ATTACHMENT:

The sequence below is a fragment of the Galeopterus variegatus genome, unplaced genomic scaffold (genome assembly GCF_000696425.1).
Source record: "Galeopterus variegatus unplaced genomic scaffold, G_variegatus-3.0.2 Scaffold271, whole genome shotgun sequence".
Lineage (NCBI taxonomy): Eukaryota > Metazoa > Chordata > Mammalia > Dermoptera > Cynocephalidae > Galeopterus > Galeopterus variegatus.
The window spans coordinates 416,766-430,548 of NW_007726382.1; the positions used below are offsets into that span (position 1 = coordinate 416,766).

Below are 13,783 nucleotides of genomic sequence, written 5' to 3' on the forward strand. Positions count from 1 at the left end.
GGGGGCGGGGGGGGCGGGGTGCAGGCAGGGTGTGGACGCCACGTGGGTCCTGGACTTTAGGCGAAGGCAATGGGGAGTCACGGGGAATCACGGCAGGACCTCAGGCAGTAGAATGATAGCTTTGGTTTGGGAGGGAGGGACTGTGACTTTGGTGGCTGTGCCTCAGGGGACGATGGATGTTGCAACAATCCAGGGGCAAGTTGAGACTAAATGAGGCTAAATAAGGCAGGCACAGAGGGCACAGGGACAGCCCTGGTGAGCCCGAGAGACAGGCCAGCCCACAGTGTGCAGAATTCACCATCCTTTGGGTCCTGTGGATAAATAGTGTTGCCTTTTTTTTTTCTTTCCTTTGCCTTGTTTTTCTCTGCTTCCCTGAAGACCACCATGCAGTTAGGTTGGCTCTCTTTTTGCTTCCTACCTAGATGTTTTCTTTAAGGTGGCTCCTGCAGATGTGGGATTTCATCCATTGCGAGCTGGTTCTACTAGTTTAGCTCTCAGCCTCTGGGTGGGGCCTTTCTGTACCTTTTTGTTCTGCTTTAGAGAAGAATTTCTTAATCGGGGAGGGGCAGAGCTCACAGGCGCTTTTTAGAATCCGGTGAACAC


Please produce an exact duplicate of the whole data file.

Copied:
The sequence below is a fragment of the Galeopterus variegatus genome, unplaced genomic scaffold (genome assembly GCF_000696425.1).
Source record: "Galeopterus variegatus unplaced genomic scaffold, G_variegatus-3.0.2 Scaffold271, whole genome shotgun sequence".
Lineage (NCBI taxonomy): Eukaryota > Metazoa > Chordata > Mammalia > Dermoptera > Cynocephalidae > Galeopterus > Galeopterus variegatus.
The window spans coordinates 416,766-430,548 of NW_007726382.1; the positions used below are offsets into that span (position 1 = coordinate 416,766).

Below are 13,783 nucleotides of genomic sequence, written 5' to 3' on the forward strand. Positions count from 1 at the left end.
GGGGGCGGGGGGGGCGGGGTGCAGGCAGGGTGTGGACGCCACGTGGGTCCTGGACTTTAGGCGAAGGCAATGGGGAGTCACGGGGAATCACGGCAGGACCTCAGGCAGTAGAATGATAGCTTTGGTTTGGGAGGGAGGGACTGTGACTTTGGTGGCTGTGCCTCAGGGGACGATGGATGTTGCAACAATCCAGGGGCAAGTTGAGACTAAATGAGGCTAAATAAGGCAGGCACAGAGGGCACAGGGACAGCCCTGGTGAGCCCGAGAGACAGGCCAGCCCACAGTGTGCAGAATTCACCATCCTTTGGGTCCTGTGGATAAATAGTGTTGCCTTTTTTTTTTCTTTCCTTTGCCTTGTTTTTCTCTGCTTCCCTGAAGACCACCATGCAGTTAGGTTGGCTCTCTTTTTGCTTCCTACCTAGATGTTTTCTTTAAGGTGGCTCCTGCAGATGTGGGATTTCATCCATTGCGAGCTGGTTCTACTAGTTTAGCTCTCAGCCTCTGGGTGGGGCCTTTCTGTACCTTTTTGTTCTGCTTTAGAGAAGAATTTCTTAATCGGGGAGGGGCAGAGCTCACAGGCGCTTTTTAGAATCCGGTGAACAC